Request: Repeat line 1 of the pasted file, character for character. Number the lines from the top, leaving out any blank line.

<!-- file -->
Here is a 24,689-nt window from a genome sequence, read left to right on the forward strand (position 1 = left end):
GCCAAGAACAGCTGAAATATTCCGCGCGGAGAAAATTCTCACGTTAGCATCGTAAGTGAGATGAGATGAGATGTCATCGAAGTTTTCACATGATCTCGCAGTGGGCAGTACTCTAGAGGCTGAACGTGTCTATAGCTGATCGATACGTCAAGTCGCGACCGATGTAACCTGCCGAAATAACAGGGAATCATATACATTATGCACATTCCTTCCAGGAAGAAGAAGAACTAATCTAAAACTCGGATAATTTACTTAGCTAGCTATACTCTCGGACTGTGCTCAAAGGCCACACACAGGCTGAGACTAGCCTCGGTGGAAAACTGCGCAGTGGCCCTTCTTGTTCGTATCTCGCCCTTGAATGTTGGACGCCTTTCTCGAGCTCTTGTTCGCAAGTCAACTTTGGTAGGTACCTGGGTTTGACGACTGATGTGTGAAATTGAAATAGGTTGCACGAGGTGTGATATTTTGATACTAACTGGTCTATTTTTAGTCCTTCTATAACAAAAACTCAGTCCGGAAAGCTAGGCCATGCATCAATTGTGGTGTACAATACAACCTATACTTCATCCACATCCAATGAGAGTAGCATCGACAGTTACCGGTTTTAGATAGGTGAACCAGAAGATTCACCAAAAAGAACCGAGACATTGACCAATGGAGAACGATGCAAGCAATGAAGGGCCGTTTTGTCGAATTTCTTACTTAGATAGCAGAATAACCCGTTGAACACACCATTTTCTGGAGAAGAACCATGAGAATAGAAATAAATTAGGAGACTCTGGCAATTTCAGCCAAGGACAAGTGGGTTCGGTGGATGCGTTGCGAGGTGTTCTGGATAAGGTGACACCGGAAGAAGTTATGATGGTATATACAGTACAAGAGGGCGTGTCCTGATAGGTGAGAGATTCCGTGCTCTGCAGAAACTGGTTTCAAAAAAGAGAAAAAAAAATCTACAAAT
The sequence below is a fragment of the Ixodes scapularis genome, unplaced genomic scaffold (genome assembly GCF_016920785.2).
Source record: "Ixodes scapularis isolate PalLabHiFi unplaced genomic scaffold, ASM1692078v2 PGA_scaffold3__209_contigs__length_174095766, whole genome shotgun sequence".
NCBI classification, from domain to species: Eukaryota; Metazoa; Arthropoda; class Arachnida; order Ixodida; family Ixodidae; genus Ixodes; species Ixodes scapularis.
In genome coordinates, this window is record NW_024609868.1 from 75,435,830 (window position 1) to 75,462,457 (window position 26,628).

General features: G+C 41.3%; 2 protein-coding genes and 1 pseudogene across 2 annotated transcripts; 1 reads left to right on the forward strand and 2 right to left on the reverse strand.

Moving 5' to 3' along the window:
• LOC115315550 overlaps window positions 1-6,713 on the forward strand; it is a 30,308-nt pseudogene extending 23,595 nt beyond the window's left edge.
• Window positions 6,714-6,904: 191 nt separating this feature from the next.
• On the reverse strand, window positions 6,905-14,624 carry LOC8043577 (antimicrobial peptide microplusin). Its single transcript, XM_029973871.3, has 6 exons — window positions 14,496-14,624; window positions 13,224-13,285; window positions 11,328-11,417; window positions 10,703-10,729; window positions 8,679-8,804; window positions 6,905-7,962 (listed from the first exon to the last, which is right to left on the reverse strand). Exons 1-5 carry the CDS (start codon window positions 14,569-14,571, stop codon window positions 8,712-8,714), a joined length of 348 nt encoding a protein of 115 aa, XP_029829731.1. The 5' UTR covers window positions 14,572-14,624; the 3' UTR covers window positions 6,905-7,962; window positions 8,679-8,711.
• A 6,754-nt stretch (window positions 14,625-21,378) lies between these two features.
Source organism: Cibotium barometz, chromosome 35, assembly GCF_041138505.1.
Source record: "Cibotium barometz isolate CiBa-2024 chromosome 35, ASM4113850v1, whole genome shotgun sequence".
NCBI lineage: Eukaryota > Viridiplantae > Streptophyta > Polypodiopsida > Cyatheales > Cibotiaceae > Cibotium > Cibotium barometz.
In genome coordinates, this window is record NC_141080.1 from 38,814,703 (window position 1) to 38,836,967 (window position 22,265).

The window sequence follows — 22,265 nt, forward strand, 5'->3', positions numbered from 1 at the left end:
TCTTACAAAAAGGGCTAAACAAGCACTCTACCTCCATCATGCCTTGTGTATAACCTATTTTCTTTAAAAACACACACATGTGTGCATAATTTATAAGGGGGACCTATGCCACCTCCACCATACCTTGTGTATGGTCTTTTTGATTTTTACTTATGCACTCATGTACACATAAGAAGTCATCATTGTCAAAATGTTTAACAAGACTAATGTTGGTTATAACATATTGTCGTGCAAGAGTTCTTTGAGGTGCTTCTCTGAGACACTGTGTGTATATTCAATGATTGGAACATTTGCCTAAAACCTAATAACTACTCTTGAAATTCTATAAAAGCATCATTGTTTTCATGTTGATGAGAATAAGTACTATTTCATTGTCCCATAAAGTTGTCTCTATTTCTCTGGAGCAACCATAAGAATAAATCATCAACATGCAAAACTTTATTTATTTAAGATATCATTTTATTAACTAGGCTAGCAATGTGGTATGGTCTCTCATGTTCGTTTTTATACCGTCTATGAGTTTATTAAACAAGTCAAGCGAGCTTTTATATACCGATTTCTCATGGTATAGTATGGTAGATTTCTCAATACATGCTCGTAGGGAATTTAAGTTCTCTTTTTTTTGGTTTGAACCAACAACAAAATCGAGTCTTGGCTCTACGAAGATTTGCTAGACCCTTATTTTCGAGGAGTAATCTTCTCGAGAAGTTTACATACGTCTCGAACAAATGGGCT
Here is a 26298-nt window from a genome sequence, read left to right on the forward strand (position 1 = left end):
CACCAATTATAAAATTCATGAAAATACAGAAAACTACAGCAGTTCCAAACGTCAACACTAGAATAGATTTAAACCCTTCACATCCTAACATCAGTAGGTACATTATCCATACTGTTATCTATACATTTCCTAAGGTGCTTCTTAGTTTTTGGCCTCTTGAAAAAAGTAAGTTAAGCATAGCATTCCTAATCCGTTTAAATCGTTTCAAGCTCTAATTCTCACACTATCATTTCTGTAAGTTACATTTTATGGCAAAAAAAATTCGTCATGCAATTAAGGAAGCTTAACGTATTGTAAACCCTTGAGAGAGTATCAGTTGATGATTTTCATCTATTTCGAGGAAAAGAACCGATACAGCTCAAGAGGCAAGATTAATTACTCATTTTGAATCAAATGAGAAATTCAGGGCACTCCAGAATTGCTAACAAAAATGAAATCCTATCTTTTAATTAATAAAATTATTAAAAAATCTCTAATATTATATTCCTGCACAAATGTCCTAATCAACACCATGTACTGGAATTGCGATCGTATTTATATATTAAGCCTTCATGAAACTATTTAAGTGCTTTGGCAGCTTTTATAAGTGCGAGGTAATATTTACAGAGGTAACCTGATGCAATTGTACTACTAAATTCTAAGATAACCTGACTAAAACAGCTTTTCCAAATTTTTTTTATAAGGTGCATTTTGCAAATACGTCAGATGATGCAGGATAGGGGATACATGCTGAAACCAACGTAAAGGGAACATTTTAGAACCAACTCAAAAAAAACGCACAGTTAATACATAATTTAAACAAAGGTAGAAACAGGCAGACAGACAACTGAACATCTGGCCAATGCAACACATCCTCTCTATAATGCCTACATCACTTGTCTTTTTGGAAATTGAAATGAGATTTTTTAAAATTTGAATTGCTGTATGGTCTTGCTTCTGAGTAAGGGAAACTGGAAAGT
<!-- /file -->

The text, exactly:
Here is a 24,689-nt window from a genome sequence, read left to right on the forward strand (position 1 = left end):